Mental health conditions can run hand-in-hand with drug and alcohol addiction. In a clinical setting, the terms co-occurring disorders or dual diagnosis describe a person who is struggling with substance use disorder and a mental health condition.
It is estimated that 17.5 million Americans are struggling with a mental health disorder, and of those people, one in four are actively abusing substances or developed an addiction. Sadly, only half of those with co-occurring disorders actually receive treatment for their dual diagnosis.
Research has shown that 34% of co-occurring disorder patients received mental health treatment without receiving addiction treatment. 2% received care for only an addiction. Meanwhile, only 12% actually received treatment that supported all their issues and disorders.
In other words, it can be a vicious cycle. Substance abuse is fueled by a mental health condition, or an underlying mental health condition is exacerbated by substance abuse.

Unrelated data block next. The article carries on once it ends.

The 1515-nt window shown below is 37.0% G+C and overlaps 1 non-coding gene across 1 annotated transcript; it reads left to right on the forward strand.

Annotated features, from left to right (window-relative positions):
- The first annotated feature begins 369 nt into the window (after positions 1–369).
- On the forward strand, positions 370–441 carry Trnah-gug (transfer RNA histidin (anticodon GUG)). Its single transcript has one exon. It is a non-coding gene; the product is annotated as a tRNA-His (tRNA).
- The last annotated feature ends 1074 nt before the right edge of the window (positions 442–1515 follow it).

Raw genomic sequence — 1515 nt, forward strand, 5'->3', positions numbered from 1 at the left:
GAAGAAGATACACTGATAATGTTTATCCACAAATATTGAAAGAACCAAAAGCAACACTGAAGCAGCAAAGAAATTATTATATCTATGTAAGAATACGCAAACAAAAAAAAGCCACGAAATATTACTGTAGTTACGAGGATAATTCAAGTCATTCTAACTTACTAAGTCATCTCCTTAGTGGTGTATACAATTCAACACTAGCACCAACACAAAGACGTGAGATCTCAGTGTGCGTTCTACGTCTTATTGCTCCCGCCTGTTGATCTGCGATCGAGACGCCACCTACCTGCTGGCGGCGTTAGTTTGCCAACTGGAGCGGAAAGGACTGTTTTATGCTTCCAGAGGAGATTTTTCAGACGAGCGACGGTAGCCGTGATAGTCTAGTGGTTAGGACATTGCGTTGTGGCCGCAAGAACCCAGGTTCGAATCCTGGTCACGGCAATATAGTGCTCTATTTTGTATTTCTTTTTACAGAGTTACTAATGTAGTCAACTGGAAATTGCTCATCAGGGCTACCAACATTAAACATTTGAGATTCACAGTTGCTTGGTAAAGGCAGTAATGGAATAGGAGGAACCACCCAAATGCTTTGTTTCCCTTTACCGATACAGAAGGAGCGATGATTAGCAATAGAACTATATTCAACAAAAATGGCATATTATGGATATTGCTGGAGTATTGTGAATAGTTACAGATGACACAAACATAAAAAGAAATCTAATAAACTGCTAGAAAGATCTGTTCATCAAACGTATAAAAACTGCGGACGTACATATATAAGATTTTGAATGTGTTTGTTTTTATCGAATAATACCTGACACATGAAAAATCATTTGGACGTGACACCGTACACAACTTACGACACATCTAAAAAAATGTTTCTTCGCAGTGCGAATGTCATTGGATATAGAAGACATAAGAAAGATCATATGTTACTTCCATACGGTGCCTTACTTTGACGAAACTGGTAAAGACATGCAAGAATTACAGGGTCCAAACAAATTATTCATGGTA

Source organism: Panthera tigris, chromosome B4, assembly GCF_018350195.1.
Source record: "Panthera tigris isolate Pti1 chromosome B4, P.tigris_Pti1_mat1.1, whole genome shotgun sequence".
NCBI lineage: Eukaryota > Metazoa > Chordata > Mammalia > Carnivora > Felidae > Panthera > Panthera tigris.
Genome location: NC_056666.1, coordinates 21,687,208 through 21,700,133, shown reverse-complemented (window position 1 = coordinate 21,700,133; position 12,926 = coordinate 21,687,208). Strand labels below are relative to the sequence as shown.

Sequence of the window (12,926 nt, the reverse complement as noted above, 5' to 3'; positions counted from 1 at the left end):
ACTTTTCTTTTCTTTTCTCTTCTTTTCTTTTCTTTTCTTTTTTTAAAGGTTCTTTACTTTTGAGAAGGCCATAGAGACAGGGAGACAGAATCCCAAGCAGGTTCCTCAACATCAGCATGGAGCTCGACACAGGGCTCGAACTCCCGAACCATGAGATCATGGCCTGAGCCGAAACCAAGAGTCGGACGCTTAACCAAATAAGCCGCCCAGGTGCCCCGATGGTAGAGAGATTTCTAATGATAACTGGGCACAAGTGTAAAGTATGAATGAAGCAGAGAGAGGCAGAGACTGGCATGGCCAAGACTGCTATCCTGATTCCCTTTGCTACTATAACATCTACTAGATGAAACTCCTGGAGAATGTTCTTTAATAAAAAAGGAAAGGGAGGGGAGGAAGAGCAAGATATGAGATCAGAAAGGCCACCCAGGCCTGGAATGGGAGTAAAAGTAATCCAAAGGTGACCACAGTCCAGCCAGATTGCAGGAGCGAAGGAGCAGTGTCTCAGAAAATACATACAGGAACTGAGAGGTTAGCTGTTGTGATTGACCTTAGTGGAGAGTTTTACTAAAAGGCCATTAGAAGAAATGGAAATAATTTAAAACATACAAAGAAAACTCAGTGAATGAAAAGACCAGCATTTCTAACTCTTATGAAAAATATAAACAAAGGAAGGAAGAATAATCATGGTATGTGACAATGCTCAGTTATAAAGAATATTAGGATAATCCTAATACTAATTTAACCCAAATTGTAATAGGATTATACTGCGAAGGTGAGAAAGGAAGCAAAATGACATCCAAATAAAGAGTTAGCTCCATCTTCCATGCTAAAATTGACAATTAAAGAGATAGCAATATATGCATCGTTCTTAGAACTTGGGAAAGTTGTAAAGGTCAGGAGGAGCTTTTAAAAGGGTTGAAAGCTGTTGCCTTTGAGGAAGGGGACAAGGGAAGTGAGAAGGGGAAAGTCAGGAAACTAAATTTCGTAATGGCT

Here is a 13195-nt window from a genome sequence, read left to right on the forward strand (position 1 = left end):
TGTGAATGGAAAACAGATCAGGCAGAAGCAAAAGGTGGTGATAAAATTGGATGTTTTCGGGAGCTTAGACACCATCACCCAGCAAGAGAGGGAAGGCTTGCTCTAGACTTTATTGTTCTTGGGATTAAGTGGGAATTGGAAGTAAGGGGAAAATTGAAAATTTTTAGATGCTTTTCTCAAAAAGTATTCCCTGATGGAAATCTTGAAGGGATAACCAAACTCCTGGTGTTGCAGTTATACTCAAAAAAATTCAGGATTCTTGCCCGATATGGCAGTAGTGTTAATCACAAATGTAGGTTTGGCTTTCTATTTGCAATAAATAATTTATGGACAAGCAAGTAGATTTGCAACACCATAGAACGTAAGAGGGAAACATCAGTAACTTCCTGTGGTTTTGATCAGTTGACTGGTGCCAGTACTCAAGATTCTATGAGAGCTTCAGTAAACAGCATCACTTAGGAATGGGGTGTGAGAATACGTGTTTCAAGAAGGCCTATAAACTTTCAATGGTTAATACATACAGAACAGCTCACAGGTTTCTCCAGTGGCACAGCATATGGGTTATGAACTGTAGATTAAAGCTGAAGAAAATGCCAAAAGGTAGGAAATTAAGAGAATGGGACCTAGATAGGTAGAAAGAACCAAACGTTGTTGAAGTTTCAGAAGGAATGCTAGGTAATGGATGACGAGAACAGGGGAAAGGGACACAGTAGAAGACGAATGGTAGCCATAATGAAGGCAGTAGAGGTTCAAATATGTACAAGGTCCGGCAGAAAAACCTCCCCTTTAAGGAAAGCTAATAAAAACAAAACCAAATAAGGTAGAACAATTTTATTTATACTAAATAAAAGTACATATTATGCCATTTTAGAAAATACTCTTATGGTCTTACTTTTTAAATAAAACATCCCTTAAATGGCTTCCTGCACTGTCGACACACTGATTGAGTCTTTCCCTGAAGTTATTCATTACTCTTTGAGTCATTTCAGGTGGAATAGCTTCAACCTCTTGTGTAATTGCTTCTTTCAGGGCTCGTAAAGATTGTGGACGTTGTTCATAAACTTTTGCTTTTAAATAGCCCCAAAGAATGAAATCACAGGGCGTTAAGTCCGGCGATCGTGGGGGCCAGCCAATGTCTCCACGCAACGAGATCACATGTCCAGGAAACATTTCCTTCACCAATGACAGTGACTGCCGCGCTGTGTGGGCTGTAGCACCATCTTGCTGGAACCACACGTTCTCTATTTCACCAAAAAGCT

The most common mental health conditions seen with addiction are:
- Anxiety Disorders
- Post Traumatic Stress Disorder (PTSD)
- Attention Deficit Hyperactivity Disorder (ADHD)
However, these are not the only mental health disorders that occur with addiction. Overall, comprehensive treatment has the best outcome for dual diagnosis patients with co-occurring disorders. Only treating one, and not the other creates a roundabout effect. A patient who receives mental health treatment but not addiction treatment continues to use, which aggravates their mental health condition. A patient who receives addiction treatment but not mental health, struggles to remain sober. Therefore, this person, without proper care, is also more likely to relapse due to the effects of their mental health condition.
At Harmony Recovery Group, we help patients recover from addiction and co-occurring disorders through evidence-based treatment in a warm and supportive environment. If you or a loved one are struggling with cooccurring disorders or addiction in general, please do not hesitate to contact our admission specialists at 844-746-8836. We are here to help and support you.
Read more about the relationships between mental health and addiction.